So you have your awesome idea and you want to get your startup off the ground. Or, you ‘ve been at it for a couple years and you feel like you need a boost to expand.
An investor crosses your path, they’ve been watching you and are excited about your journey and they’d like to come along and bring something to the table while they’re at it. Do you accept this new member to your party? Or, should you pass on the opportunity and get bootstrapping?
Types of Business Funding
What is Bootstrapping?
Bootstrapping or Bootstrap Funding is something most startups and small businesses have experienced at one point or another, consciously or not.
The baseline of bootstrapping is bringing in little to no outside investments. Your budgeting practices will be more centered around making cuts and setting up for positive cash flow. If some part of your operation isn’t of vital importance, and it’s costing you money you don’t have: the cost should probably get cut. At least until you can support the cost with new income.
Bootstrapping forces you to be as responsible with your finances as you possibly can be. A dedicated bootstrapping practice means cutting costs, finding new income streams and not taking on investors. It’s very difficult, especially if you don’t have any sort of professional support. However, it does guarantee you are the one making the big decisions without a stakeholder’s permission.
Investment funding comes in different forms and they are all completely different from bootstrapping. When choosing this path, you now have an investor. Someone who has given your business money in exchange for a piece of ownership in the company. Below are some of the more popular options.
An angel investor usually comes in the form of a highly successful business person using personal money. These types of investors usually handpick their recipients after careful review.
Angel investors will also be around to share experience and help you make decisions to better grow your company (and their investment). It’s also worth noting angel investors typically expect up to 30% ownership in the company they invest in.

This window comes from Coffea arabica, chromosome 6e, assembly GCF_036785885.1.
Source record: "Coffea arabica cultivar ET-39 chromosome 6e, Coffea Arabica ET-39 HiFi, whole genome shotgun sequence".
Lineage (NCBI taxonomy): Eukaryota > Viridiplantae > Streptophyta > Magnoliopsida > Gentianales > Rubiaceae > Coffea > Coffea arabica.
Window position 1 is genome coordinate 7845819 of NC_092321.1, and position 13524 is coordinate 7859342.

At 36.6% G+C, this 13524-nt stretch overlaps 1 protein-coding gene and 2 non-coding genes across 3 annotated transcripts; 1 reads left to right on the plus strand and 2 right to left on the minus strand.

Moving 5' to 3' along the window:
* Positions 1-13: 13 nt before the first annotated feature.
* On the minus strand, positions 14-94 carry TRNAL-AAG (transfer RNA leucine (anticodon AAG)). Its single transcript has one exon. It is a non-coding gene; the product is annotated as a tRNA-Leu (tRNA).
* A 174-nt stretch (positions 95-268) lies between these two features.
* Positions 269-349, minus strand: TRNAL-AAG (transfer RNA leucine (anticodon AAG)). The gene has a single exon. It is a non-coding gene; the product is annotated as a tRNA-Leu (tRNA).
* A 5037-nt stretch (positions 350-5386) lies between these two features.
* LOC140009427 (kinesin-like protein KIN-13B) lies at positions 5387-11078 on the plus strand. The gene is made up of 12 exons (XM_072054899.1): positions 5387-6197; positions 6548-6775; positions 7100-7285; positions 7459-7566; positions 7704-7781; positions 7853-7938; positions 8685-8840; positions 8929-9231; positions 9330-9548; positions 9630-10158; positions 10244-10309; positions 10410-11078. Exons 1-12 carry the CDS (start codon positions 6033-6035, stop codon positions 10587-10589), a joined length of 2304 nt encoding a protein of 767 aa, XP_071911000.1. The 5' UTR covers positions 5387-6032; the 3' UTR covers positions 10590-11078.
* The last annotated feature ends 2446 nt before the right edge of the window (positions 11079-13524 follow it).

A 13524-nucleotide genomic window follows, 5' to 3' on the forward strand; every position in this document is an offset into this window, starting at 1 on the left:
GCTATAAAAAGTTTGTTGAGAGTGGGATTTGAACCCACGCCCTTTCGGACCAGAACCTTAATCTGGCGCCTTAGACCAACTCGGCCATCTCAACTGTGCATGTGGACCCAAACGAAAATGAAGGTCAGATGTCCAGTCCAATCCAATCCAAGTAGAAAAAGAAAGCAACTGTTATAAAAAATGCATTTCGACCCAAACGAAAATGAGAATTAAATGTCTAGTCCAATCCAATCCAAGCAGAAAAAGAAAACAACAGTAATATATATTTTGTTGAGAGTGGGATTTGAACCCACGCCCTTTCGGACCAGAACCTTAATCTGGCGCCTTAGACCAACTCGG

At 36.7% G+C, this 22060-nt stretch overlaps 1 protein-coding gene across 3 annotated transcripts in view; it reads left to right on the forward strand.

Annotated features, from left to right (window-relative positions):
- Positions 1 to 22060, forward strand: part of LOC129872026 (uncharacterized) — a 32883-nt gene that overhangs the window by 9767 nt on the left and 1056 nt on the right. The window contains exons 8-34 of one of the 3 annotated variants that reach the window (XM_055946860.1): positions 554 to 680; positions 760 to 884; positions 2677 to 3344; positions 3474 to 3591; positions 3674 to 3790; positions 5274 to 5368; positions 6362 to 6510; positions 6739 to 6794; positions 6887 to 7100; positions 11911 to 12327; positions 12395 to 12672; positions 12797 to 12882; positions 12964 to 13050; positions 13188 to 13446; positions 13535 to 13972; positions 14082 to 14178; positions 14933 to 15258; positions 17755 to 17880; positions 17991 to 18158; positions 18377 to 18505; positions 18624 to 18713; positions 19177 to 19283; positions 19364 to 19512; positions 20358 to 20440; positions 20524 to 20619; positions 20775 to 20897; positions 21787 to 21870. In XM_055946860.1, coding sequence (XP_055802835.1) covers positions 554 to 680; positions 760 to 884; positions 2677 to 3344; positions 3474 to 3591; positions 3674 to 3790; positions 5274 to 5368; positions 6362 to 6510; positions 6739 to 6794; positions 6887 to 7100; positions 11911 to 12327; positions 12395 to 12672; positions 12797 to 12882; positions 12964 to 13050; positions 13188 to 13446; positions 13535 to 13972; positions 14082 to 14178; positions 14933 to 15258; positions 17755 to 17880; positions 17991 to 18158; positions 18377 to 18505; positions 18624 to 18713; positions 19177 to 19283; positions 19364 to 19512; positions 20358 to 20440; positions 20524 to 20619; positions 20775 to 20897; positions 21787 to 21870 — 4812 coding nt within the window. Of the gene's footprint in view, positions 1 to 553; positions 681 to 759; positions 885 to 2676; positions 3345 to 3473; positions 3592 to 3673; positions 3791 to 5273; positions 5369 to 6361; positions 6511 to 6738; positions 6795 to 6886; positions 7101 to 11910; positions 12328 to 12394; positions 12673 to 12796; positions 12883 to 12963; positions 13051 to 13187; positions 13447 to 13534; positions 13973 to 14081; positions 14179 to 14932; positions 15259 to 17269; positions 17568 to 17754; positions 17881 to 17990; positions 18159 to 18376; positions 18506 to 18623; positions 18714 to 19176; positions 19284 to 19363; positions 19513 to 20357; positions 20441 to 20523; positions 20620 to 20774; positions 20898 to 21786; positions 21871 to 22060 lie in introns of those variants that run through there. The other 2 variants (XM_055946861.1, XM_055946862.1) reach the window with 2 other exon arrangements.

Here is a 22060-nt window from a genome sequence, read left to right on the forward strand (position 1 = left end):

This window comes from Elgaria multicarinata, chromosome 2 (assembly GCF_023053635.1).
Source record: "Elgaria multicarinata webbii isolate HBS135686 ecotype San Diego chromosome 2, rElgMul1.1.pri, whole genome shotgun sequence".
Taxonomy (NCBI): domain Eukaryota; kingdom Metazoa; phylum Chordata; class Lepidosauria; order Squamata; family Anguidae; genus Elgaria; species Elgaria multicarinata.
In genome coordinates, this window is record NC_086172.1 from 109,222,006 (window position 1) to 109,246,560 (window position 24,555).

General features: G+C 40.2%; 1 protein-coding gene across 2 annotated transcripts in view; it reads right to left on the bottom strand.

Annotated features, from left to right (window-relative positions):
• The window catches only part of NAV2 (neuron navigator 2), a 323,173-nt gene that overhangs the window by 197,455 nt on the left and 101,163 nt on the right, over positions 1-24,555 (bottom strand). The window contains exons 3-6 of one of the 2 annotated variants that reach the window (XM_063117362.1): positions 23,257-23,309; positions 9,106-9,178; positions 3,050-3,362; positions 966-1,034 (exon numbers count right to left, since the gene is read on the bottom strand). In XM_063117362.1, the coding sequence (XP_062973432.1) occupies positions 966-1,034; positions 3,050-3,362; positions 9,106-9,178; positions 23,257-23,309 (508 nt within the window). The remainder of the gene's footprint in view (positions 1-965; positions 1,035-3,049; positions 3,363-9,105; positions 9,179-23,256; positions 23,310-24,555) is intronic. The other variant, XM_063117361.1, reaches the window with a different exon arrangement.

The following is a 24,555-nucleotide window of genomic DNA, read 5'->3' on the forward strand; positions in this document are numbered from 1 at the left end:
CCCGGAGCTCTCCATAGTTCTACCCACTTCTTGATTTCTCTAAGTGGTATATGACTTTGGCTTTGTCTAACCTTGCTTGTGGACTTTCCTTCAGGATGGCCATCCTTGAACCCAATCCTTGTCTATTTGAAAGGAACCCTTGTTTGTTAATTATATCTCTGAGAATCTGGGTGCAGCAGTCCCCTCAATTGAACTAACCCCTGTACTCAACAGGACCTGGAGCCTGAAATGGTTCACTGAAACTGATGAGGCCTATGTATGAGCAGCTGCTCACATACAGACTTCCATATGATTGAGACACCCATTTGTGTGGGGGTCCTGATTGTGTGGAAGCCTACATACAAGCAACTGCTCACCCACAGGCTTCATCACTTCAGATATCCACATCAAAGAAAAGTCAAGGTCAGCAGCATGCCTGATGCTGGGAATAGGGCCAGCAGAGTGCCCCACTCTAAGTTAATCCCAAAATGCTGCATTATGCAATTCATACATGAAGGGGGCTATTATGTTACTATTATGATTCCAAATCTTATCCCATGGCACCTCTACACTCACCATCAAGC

If you’re completely prepared, these are great investors to catch the eye of.
Venture Capital Investors
With venture capital, you can get a very fast start with the increased legitimacy of a huge corporation supporting you. However, with this option usually comes the most loss of control. Venture capital investors will also want stake in your company and their decision-making can run very deep into the operation.
If you aren’t too worried about giving up control to a larger entity, this can be a great option. You’ll get a monetary supply as well as the experience of people already successful in the business world.
Crowdfunding is a fairly new option to startups and businesses. This method revolves around getting a social buzz, with a message, promoting your business or product. There are several platforms but sites like Kickstarter and GoFundMe are a couple of the most popular.
Crowdfunding could almost be categorized as a form of bootstrapping. You’re given a platform for your message where you have the chance to clearly show the world what you need help funding. If people are interested in the product or service you want to bring to the table (and you have some good incentives for contributing), they have the option to fund your project! You won’t get professional insights, but, you also won’t have someone telling you what to do.
When it comes to repaying the investment, you can get creative. Some companies will offer coupons to people who contribute smaller amounts all the way up to getting the new product itself and getting early in exchange for larger contributions.
Investors vs Bootstrap Things to Consider
When you bootstrap, you’re really just practicing fiscal responsibility. Unless you have shareholders or employees, bootstrapping won’t require you to answer to anyone else. You still hold the keys to your operation.
With investors comes advice and changes to be made. Or, even having someone taking considerable stake in your company. You then have an entity, person or institution, holding you accountable. While having the experience and guidance of ultra-successful people comes with it’s share of wonderful advantages; if business takes a down-turn, you have a new host of unhappy faces to answer to.
But, a strong, professional support structure could be the difference between smashing a goal or just coasting along a plateau. Before running to that angel investor, realize that LDI has the training, resources, and a support network that doesn’t require stake in your company.